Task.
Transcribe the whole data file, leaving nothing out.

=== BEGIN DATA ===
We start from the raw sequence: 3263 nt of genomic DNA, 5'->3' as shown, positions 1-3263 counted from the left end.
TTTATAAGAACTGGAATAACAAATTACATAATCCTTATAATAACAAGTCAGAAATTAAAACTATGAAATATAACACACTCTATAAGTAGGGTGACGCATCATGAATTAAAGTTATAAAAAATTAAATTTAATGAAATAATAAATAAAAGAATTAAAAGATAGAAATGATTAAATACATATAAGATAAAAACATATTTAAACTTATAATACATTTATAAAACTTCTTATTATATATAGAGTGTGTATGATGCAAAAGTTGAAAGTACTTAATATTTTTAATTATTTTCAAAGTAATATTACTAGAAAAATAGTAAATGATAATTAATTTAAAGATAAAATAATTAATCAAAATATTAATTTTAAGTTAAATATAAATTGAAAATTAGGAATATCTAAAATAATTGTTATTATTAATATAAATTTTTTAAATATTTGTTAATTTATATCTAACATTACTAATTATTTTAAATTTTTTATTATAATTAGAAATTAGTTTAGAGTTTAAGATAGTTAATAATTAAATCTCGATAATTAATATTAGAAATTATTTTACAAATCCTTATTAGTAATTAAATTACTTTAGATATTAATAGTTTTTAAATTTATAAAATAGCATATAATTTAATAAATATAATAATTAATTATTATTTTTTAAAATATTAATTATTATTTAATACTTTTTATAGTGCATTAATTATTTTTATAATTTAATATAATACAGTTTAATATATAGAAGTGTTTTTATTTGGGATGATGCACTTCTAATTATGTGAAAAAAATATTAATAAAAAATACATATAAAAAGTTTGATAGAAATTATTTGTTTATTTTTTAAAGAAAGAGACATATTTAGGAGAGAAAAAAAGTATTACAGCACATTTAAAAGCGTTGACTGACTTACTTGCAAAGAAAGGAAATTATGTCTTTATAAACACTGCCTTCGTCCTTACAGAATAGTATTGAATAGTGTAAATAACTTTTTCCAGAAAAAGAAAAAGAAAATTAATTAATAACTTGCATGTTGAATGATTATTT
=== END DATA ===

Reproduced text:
We start from the raw sequence: 3263 nt of genomic DNA, 5'->3' as shown, positions 1-3263 counted from the left end.
TTTATAAGAACTGGAATAACAAATTACATAATCCTTATAATAACAAGTCAGAAATTAAAACTATGAAATATAACACACTCTATAAGTAGGGTGACGCATCATGAATTAAAGTTATAAAAAATTAAATTTAATGAAATAATAAATAAAAGAATTAAAAGATAGAAATGATTAAATACATATAAGATAAAAACATATTTAAACTTATAATACATTTATAAAACTTCTTATTATATATAGAGTGTGTATGATGCAAAAGTTGAAAGTACTTAATATTTTTAATTATTTTCAAAGTAATATTACTAGAAAAATAGTAAATGATAATTAATTTAAAGATAAAATAATTAATCAAAATATTAATTTTAAGTTAAATATAAATTGAAAATTAGGAATATCTAAAATAATTGTTATTATTAATATAAATTTTTTAAATATTTGTTAATTTATATCTAACATTACTAATTATTTTAAATTTTTTATTATAATTAGAAATTAGTTTAGAGTTTAAGATAGTTAATAATTAAATCTCGATAATTAATATTAGAAATTATTTTACAAATCCTTATTAGTAATTAAATTACTTTAGATATTAATAGTTTTTAAATTTATAAAATAGCATATAATTTAATAAATATAATAATTAATTATTATTTTTTAAAATATTAATTATTATTTAATACTTTTTATAGTGCATTAATTATTTTTATAATTTAATATAATACAGTTTAATATATAGAAGTGTTTTTATTTGGGATGATGCACTTCTAATTATGTGAAAAAAATATTAATAAAAAATACATATAAAAAGTTTGATAGAAATTATTTGTTTATTTTTTAAAGAAAGAGACATATTTAGGAGAGAAAAAAAGTATTACAGCACATTTAAAAGCGTTGACTGACTTACTTGCAAAGAAAGGAAATTATGTCTTTATAAACACTGCCTTCGTCCTTACAGAATAGTATTGAATAGTGTAAATAACTTTTTCCAGAAAAAGAAAAAGAAAATTAATTAATAACTTGCATGTTGAATGATTATTT